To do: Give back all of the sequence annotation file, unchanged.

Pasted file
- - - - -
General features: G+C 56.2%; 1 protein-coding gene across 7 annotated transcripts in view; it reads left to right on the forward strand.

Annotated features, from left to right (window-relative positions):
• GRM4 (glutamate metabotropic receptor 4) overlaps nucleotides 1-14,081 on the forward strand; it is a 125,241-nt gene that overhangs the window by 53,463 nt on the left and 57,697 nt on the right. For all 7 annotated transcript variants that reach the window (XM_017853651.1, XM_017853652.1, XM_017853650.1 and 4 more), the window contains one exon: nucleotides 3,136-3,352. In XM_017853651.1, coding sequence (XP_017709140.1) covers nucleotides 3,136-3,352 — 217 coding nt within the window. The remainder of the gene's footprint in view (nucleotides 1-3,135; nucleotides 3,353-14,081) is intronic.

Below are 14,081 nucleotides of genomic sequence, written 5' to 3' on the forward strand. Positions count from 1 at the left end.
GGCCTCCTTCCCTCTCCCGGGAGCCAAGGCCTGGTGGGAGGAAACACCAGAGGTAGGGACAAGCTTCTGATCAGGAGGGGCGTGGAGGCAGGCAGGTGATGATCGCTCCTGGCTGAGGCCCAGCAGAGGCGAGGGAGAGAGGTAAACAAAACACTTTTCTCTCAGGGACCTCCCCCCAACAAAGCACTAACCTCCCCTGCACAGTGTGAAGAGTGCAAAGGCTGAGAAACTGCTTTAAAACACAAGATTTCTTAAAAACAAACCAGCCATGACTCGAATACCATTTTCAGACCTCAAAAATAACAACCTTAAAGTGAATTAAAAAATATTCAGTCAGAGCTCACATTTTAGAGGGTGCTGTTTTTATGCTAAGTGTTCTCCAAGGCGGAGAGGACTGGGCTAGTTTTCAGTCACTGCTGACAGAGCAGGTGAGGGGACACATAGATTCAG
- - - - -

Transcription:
General features: G+C 56.2%; 1 protein-coding gene across 7 annotated transcripts in view; it reads left to right on the forward strand.

Annotated features, from left to right (window-relative positions):
• GRM4 (glutamate metabotropic receptor 4) overlaps nucleotides 1-14,081 on the forward strand; it is a 125,241-nt gene that overhangs the window by 53,463 nt on the left and 57,697 nt on the right. For all 7 annotated transcript variants that reach the window (XM_017853651.1, XM_017853652.1, XM_017853650.1 and 4 more), the window contains one exon: nucleotides 3,136-3,352. In XM_017853651.1, coding sequence (XP_017709140.1) covers nucleotides 3,136-3,352 — 217 coding nt within the window. The remainder of the gene's footprint in view (nucleotides 1-3,135; nucleotides 3,353-14,081) is intronic.

Below are 14,081 nucleotides of genomic sequence, written 5' to 3' on the forward strand. Positions count from 1 at the left end.
GGCCTCCTTCCCTCTCCCGGGAGCCAAGGCCTGGTGGGAGGAAACACCAGAGGTAGGGACAAGCTTCTGATCAGGAGGGGCGTGGAGGCAGGCAGGTGATGATCGCTCCTGGCTGAGGCCCAGCAGAGGCGAGGGAGAGAGGTAAACAAAACACTTTTCTCTCAGGGACCTCCCCCCAACAAAGCACTAACCTCCCCTGCACAGTGTGAAGAGTGCAAAGGCTGAGAAACTGCTTTAAAACACAAGATTTCTTAAAAACAAACCAGCCATGACTCGAATACCATTTTCAGACCTCAAAAATAACAACCTTAAAGTGAATTAAAAAATATTCAGTCAGAGCTCACATTTTAGAGGGTGCTGTTTTTATGCTAAGTGTTCTCCAAGGCGGAGAGGACTGGGCTAGTTTTCAGTCACTGCTGACAGAGCAGGTGAGGGGACACATAGATTCAG